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National Geologic Map Database
Geologic Unit: Keokuk
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Map showing publication footprint
  • Usage in publication:
    • Keokuck cherty limestones
  • Modifications:
    • Original reference
  • Dominant lithology:
    • Limestone
  • AAPG geologic province:
    • Iowa shelf
Publication:

Owen, D.D., 1852, Report of a geological survey of Wisconsin, Iowa, and Minnesota; and incidentally of a portion of Nebraska Territory [final report, addressed to the Commissioner of the U.S. General Land Office]: Philadelphia, PA, Lippincott, Grambo & Co., 638 p.


Summary:

Pg. 91, 92. Keokuck cherty limestones. Gray, cherty limestones, forming wall of rock washed by Mississippi River below Keokuck Landing, [Lee County], Iowa. Overlain by Shell beds and underlain by Hannibal beds (brown Encrinital limestones alternating with bands of chert), which rest on Burlington beds (the Encrinital group of Burlington). [According to later Iowa reports the Keokuck cherty limestones of Owen are the "cherty beds of passage" separating the Keokuk and Burlington limestones of Hall.]

Source: US geologic names lexicon (USGS Bull. 896, p. 1084-1085).


Map showing publication footprint
  • Usage in publication:
    • Keokuk or lower Archimedes limestone
  • Modifications:
    • Revised
  • AAPG geologic province:
    • Illinois basin
    • Iowa shelf
Publication:

Hall, James, 1857, Observations upon the Carboniferous limestones of the Mississippi Valley: American Association for the Advancement of Science Proceedings, v. 10, pt. 2, p. 51-69.


Summary:

Pg. 53-56. Keokuk or lower Archimedes limestone. Highly fossiliferous limestone, separated from overlying Warsaw or Second Archimedes limestone by "Geode bed" (a mass of shales or marls with impure limestones containing geodes), overlain locally, near Warsaw, Illinois, Appanoose, Iowa, and other places, by 10 feet of magnesian limestone. Separated from underlying Burlington limestone by 60 to 100 feet of beds of passage, consisting of cherty layers with intercalated beds of light-gray limestone. [Age is Mississippian.]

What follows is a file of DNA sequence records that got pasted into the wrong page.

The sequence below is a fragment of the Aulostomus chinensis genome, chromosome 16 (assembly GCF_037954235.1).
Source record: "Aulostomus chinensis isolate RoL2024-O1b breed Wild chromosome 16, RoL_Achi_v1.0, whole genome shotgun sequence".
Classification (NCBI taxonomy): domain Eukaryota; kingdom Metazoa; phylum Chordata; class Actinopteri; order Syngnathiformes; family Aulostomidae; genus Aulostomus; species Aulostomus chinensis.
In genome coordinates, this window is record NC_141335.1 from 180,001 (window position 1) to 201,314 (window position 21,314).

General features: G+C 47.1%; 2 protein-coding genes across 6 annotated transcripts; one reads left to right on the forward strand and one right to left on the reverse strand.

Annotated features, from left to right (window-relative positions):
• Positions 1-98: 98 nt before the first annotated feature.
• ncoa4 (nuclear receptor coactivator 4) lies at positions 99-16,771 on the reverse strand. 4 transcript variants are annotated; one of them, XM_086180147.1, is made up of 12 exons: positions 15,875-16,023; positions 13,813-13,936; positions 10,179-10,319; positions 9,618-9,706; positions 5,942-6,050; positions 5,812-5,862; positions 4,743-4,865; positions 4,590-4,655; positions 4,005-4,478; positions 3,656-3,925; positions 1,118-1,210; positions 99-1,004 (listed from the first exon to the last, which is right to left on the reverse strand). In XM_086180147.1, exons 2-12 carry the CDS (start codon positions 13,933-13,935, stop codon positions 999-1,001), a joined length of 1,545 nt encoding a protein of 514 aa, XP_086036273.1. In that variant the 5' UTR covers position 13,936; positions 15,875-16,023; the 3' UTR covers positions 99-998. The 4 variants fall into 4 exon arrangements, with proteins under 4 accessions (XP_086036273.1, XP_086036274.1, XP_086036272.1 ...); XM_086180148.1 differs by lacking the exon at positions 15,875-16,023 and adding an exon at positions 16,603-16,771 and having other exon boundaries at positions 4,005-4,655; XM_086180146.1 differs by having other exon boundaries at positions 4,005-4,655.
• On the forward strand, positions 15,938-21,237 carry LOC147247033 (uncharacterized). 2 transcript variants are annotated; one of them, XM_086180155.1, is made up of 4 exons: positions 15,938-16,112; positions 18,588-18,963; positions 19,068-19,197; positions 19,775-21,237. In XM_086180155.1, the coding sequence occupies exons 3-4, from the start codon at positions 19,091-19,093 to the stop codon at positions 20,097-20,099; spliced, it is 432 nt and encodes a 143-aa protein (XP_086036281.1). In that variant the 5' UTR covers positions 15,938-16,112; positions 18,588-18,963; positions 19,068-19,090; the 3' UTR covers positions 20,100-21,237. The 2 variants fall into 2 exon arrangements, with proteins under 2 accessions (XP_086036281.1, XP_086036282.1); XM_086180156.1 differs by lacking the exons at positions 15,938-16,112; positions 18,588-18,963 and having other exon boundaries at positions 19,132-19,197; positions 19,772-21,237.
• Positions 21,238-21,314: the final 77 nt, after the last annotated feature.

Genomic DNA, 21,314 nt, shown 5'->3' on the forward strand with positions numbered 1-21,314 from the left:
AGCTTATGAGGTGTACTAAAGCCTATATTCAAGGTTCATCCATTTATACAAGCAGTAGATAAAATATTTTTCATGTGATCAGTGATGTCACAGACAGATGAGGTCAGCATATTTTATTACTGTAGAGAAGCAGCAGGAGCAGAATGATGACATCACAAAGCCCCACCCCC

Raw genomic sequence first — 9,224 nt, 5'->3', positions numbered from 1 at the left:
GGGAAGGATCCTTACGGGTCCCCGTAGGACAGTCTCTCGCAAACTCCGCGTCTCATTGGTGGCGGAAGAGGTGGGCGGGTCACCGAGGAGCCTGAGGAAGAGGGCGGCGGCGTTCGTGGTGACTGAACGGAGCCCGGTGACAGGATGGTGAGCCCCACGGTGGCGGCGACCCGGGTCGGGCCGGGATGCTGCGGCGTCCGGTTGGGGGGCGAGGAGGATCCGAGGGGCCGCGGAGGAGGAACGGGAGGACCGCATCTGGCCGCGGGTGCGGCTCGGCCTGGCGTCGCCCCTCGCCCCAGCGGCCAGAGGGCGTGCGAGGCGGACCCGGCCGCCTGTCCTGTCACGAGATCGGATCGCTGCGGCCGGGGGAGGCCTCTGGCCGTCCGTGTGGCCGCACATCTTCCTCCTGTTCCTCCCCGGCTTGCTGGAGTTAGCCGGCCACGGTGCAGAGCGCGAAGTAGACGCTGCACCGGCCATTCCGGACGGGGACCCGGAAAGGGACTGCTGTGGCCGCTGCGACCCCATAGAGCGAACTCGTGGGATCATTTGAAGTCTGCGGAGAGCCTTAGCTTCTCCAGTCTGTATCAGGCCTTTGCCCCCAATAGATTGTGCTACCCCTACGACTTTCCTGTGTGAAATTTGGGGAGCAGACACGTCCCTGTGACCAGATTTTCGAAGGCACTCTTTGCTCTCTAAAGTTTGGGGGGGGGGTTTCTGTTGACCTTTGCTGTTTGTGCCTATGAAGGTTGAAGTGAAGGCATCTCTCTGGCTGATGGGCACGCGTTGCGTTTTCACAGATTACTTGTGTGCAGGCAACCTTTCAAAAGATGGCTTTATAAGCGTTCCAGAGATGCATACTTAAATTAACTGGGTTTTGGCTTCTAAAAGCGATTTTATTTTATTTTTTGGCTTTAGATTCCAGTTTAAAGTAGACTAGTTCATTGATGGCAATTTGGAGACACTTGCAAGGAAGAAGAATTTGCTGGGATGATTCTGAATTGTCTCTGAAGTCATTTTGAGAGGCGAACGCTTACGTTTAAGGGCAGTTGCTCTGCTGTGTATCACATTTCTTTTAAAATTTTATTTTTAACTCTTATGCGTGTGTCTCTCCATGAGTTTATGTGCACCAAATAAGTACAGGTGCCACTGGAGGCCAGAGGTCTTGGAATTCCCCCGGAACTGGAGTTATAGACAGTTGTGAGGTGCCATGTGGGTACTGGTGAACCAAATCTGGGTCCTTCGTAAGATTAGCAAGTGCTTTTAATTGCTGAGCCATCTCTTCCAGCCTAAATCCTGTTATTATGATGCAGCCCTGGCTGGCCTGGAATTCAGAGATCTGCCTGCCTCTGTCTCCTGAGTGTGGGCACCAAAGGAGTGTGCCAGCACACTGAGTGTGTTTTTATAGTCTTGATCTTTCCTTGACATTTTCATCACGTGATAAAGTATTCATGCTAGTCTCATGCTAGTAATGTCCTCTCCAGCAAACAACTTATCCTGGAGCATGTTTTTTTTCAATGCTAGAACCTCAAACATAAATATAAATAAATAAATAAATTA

Source: US geologic names lexicon (USGS Bull. 896, p. 1084-1085).


Map showing publication footprint
  • Usage in publication:
    • Keokuk limestone*
  • Modifications:
    • Areal extent
  • AAPG geologic province:
    • Anadarko basin
Publication:

Maher, J.C., 1946, Correlation of Paleozoic rocks across Las Animas arch in Baca, Las Animas, and Otero Counties, Colorado: American Association of Petroleum Geologists Bulletin, v. 30, no. 10, p. 1756-1763. [Available online, with subscription, from AAPG archives: http://www.aapg.org/datasystems or http://search.datapages.com]


Summary:

Extended into the subsurface of Baca County, Colorado, in the Anadarko basin. Overlies Burlington limestone and underlies Warsaw limestone. Age is Early Mississippian (Osagian [Osagean]). Report includes correlation chart.

Source: Modified from GNU records (USGS DDS-6; Denver GNULEX).


Map showing publication footprint
  • Usage in publication:
    • Keokuk Limestone
  • Modifications:
    • Overview
  • AAPG geologic province:
    • Illinois basin
Publication:

Willman, H.B., Atherton, Elwood, Buschbach, T.C., Collinson, Charles, Frye, J.C., Hopkins, M.E., Lineback, J.A., and Simon, J.A., 1975, Handbook of Illinois stratigraphy: Illinois Geological Survey Bulletin, no. 95, 261 p.